4.1 Communicating with Your Employees
As we discussed in the Communicating with Peers module, conflict naturally arises in the workplace, and there is no better breeding ground for it than on teams made up of people who bring different approaches and perspectives to the table. Communicate your openness to discuss conflict through verbal statements and particularly monitor your nonverbal behaviors, expressions and gestures during this time. I hope that you've learned some new techniques or become more aware of how knowing your audience in the workplace can help you apply some useful and effective communication strategies.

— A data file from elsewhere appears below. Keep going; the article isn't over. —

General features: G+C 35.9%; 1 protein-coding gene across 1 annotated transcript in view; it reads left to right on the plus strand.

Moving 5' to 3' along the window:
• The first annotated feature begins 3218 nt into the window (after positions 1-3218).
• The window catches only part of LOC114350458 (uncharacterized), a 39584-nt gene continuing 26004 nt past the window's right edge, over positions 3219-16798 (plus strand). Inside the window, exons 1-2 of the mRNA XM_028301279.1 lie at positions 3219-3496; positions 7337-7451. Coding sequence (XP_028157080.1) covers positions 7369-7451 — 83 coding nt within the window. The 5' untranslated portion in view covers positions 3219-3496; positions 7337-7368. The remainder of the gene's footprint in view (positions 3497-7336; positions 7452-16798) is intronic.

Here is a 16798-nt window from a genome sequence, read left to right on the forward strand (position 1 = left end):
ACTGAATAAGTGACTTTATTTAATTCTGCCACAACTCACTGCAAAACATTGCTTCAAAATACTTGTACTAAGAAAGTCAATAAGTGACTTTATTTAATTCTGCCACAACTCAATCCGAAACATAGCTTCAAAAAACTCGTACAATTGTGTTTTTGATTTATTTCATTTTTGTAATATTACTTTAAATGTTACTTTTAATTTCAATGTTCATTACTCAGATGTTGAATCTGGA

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Moving into a people manager role is often a rite of passage in an organization. An individual has been rewarded for their work, and invited to lead others. What got you into this role should serve you well in your new role, right? Not necessarily. In our session today I’m going to advocate that you evaluate your existing communication approach. And after our session, consider where you might want to modify it when leading others. Managers who have direct reports, meaning they are formally someone’s manager in an organization, can find themselves ill-equipped to manage the multiple communication styles on a team. By the way, if you don’t have direct reports I suggest you stay with us. Try applying some of the techniques in this section to a team as many of them can be adapted to collaborative work teams or to project teams. Throughout our modules we’ve talked about the importance of connecting through communication, making it about others. When it comes to your direct reports your ability to relate to them gives you the greatest opportunity to effectively communicate. It’s critically important that you understand, who you’re direct reports are, and their preferences for communication. Once you know this, you can apply any of the strategies that we’ve discussed. Keep in mind that your communication approach may need to shift depending on the geographic location of the team. If your team works together in person, focus on verbal communication techniques. If your team is located virtually or is blended, make sure you’re focusing on virtual techniques such as time zone consideration and meeting preferences such as preferences for web cam or conference call. So that everyone feels included. Lastly, the larger your team, the greater the likelihood that cross cultural norms will need to be considered. So pull up your readings from the first module as a refresher. Now, if you currently have a large team of direct reports, you may be thinking, gosh, how am I supposed to incorporate all of these nuances preferences into my communication with each team member individually, as a group and get all my other work done? It can be tricky and that’s why I recommend practice, practice. Of all the audiences we’ve discussed in our modules, communicating with multiple direct reports is the one that requires the most investment. And commitment to practicing techniques until you feel comfortable and see results. Two obstacles that managers often find themselves facing when managing direct reports is communicating timely and managing conflict on the team. Have you ever heard a comment like this, I sent the proposal to my boss for feedback but she’s been sitting on it for two weeks. Your direct reports are often counting on you in order to move their work forward. And value the communication from you that offers them feedback or sets direction. If you’re a busy manager and find that you’re having a difficult time communicating and connecting with your direct reports, invest in some time management strategies. An improvement in time management often correlates directly to the improvement of communication. As we discussed in the Communicating with Peers module, conflict naturally arises in the workplace, and there is no better breeding ground for it than on teams made up of people who bring different approaches and perspectives to the table. As a manager you’ll be faced with managing conflict. Communicate your openness to discuss conflict through verbal statements and particularly monitor your nonverbal behaviors, expressions and gestures during this time. If your manager said she was open to discussing conflict but had her hands on her hips and was sighing and nearly rolling her eyes, would you believe her? Keep both your verbal and nonverbal communication neutral and objective and focus on facts and data. Start by assessing if the team members can resolve the conflict on their own. If you need to step in use the steps covered in our Communicating With Peers module. If a conflict arises with a team member who works virtually. The best approach to minimize complexity and further conflict, is to work through the conflict in person, if your organizational budgets allow for travel. If that is not practical in your organization, leverage technology, and have a face to face conversation on web cam, so as much two way communication as possible can occur. As always, keep in mind that conflict can arise due to differences of opinion as well as cross-cultural norms. So, check to see if that may be having an impact. We’ve covered a lot of ground in our four modules. I hope that you’ve learned some new techniques or become more aware of how knowing your audience in the workplace can help you apply some useful and effective communication strategies. I wish you well on your continued journey in communication, and wherever you are, enjoy your day or evening.
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